The Partnership Agreement, which was attached as Exhibit A to the PPM, provided that the business/affairs of the partnership would be managed exclusively by the general partner, Tenet Management. The Partnership Agreement authorized the general partner to "select a management company . . . to aid and assist the [g]eneral [p]artner in managing the Partnership by providing certain administrative services to the Partnership." The Partnership Agreement gave the general partner "the power, in its sole and absolute discretion, to delegate some or all of the administrative bookkeeping functions relating to the Partnership to an administrator or agent."
To this end, Tenet Management hired Olympia to serve as the professional fund administrator for the Fund. On April 1, 2004, Olympia and the Fund entered into an a "Administration Agreement." Pursuant to this agreement, Olympia, acting as an independent contractor, provided personnel necessary to manage the business affairs of the partnership. Olympia performed services such as mailing account information to investors, calculating the value of the Fund's assets, and preparing the Fund's financial statements. Olympia had no involvement with the investment decisions of the Fund.
Of particular significance to the present case, the Administration Agreement provided that Olympia would
perform or supervise the performance of the following services . . .
(vi) distribution of annual or other periodic reports to investors;
(vii) preparing and maintaining such financial and accounting books and records as are necessary to support an annual independent audit of the financial condition of the Partnership in order to comply with applicable law, and cooperation in such audit;
(ix) responding to and communicating with investors and prospective investors, and members of the general public (including publishing or furnishing the offering and withdrawal prices of the Interests); [and]
. . .
(xi) calculating on a monthly basis the Partnership's Net Asset Value, and capital account balances of the Limited Partners, as in accordance with the valuation and accounting procedures designated from time to time by the then current Limited Partnership Agreement and the [PPM].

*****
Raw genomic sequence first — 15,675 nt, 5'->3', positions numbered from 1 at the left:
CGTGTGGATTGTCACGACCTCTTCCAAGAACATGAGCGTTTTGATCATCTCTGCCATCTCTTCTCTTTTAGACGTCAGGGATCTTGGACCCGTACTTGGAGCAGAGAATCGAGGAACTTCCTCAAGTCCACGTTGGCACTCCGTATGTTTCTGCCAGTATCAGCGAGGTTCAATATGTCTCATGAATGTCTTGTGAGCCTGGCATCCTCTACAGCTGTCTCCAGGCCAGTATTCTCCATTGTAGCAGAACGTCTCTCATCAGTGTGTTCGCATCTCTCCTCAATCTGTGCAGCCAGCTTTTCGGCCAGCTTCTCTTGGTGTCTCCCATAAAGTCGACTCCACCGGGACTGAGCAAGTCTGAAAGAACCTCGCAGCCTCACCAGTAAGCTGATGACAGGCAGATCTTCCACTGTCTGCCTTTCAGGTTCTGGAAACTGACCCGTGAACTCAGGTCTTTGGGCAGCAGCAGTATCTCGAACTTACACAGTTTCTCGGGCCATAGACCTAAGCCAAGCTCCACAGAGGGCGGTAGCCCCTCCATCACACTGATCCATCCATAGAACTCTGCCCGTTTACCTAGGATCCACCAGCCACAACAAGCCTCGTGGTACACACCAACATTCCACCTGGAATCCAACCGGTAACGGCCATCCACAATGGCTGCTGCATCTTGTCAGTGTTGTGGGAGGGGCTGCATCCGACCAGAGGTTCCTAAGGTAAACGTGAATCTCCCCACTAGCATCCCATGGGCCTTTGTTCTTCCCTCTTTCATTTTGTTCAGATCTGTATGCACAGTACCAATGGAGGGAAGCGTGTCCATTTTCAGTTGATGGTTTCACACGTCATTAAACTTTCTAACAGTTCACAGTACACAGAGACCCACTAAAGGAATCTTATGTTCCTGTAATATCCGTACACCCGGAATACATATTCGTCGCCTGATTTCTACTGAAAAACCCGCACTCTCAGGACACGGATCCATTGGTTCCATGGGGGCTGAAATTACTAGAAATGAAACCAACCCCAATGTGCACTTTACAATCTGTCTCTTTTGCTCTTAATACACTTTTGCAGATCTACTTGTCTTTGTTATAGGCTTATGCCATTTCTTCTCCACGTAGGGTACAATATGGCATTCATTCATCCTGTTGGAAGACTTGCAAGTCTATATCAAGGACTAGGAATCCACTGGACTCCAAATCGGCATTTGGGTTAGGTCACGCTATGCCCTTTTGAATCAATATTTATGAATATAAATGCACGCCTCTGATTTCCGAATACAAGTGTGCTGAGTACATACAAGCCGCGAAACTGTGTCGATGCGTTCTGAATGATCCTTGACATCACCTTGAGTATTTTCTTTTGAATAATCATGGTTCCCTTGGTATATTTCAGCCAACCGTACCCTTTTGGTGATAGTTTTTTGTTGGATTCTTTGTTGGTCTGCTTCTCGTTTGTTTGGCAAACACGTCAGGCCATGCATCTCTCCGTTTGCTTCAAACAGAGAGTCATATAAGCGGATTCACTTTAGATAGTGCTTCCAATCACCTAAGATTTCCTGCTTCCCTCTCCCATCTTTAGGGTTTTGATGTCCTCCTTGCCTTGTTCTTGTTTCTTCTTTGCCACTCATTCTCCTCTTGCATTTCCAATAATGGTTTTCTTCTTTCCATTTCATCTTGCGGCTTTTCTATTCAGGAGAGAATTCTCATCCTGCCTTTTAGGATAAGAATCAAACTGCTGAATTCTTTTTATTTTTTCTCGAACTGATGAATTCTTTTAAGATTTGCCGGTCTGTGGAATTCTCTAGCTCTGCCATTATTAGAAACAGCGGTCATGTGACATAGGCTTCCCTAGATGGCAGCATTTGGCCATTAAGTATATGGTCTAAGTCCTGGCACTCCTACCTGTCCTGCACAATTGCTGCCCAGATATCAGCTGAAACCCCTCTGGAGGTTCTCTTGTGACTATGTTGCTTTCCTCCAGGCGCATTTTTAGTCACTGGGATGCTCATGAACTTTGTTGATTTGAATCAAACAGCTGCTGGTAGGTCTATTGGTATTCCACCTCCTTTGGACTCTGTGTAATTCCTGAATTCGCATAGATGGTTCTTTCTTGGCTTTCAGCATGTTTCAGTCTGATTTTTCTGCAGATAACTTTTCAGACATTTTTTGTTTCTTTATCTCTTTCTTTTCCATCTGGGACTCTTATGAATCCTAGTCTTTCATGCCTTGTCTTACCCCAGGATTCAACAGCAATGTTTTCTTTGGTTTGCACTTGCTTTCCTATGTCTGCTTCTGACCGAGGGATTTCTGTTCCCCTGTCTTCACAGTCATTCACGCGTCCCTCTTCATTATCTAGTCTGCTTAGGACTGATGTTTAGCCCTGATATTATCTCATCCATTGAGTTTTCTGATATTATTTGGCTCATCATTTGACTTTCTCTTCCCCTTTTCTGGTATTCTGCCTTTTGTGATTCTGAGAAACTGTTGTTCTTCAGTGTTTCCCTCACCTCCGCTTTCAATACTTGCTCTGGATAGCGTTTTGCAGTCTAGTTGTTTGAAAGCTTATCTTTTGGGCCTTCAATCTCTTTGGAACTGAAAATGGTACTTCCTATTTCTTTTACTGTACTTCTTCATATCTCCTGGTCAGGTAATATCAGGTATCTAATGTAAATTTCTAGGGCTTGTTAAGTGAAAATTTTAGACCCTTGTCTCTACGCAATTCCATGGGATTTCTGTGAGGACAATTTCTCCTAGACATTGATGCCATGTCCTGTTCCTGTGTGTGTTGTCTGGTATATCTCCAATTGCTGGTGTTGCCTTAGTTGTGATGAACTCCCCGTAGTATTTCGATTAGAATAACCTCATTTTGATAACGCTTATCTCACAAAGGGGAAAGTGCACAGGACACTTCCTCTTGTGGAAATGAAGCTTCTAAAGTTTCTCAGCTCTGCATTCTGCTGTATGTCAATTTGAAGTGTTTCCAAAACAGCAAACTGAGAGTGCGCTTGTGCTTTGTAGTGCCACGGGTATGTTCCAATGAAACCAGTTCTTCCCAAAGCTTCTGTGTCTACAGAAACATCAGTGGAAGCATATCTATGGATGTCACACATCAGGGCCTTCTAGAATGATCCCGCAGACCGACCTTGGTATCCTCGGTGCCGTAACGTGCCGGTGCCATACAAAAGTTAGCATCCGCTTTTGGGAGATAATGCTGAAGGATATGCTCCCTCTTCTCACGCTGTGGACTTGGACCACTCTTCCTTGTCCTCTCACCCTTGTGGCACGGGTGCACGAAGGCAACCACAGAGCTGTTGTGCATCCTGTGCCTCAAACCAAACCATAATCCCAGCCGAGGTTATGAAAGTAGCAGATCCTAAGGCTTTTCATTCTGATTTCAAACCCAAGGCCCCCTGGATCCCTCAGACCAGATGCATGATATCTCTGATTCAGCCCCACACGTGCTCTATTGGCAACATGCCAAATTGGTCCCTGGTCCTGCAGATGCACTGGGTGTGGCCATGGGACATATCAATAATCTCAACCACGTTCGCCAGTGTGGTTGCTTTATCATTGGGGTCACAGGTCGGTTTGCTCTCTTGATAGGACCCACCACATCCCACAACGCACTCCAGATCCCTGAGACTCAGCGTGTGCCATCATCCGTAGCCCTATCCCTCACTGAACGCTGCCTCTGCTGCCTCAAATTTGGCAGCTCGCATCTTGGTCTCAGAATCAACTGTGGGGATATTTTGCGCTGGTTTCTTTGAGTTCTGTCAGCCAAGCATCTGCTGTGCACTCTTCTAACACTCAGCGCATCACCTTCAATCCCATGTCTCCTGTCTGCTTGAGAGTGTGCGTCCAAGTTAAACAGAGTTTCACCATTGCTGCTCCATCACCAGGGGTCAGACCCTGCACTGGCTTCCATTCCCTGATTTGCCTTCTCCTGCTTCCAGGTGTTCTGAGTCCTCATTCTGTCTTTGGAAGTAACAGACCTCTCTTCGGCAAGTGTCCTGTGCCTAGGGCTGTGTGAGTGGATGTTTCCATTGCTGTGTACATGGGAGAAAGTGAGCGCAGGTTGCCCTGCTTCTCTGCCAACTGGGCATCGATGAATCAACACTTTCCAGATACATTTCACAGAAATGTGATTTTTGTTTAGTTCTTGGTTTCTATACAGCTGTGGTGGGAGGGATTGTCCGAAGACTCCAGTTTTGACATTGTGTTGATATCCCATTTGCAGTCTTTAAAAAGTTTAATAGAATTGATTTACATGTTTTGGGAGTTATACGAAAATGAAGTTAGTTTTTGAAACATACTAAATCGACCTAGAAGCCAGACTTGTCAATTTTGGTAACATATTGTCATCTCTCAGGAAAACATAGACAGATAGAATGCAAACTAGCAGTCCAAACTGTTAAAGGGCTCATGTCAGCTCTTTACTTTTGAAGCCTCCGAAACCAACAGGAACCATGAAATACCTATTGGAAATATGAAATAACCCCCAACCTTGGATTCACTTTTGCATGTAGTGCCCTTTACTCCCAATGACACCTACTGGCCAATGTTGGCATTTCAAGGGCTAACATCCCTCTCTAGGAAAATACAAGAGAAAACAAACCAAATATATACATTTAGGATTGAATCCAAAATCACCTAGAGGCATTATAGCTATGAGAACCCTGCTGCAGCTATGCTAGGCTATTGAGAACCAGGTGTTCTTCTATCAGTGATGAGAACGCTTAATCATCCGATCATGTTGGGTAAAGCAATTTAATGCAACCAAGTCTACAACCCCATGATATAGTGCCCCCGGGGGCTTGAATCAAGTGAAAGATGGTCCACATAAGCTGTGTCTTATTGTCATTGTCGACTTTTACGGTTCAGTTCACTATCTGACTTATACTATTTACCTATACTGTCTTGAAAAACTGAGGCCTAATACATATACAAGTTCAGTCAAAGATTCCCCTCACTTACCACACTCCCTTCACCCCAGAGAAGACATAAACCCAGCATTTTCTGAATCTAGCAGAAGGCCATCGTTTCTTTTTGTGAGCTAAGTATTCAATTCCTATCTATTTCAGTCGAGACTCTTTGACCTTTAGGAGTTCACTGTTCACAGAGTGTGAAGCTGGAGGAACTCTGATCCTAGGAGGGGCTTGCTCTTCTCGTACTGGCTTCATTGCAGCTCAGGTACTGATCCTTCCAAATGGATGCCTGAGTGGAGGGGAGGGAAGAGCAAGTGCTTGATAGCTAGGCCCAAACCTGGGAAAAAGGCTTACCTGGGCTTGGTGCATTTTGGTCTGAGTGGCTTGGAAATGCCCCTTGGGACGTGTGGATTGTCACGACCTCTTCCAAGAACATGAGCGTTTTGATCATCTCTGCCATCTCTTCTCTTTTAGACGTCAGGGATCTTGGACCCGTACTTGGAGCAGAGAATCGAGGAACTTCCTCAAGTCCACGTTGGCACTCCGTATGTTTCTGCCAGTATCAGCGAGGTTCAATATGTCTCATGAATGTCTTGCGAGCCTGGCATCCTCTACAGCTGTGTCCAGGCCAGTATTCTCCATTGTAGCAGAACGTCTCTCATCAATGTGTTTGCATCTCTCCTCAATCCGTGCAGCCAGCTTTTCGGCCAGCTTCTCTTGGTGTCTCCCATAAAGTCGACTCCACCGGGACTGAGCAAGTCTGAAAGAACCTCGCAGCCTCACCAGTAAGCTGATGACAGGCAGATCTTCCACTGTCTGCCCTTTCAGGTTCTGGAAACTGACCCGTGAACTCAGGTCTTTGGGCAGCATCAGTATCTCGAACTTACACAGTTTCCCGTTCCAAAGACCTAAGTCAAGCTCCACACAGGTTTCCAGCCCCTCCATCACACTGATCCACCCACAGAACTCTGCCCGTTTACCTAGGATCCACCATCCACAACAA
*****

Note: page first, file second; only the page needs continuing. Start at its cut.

Administration Agr. ¶ 4(a)(vi), (vii), (ix), (xi) (emphasis added).
Plaintiffs claim that in May 2004, they received various "sales and promotional materials" regarding Hankins, the Fund, and Tenet Management, which had been prepared by Hankins and Tenet Management. They claim that these promotional materials had been prepared for dissemination to prospective investors in the Fund.
Plaintiffs assert that beginning in May 2004, and continuing throughout 2004, Hankins made false statements to them in connection with proposed investments in the Fund, and that Hankins knew the statements were false at the time he made them. For example, plaintiffs allege that Hankins stated that he would use only a fully hedged trading strategy that limited an investor's exposure to market risk; that he would preserve capital and mitigate risk through diversification; that he understood and would invest in a manner consistent with plaintiffs' stated investment objective of preservation of capital and moderate risk tolerance; that he would not invest a disproportionate amount in any single issuer; that his return on investment was 32.5% in 2004; that he would provide consistent returns in all types of markets; and that no one investment would compromise more than 5% of the Fund, and that all investments would be fully hedged. FAC ¶ 24.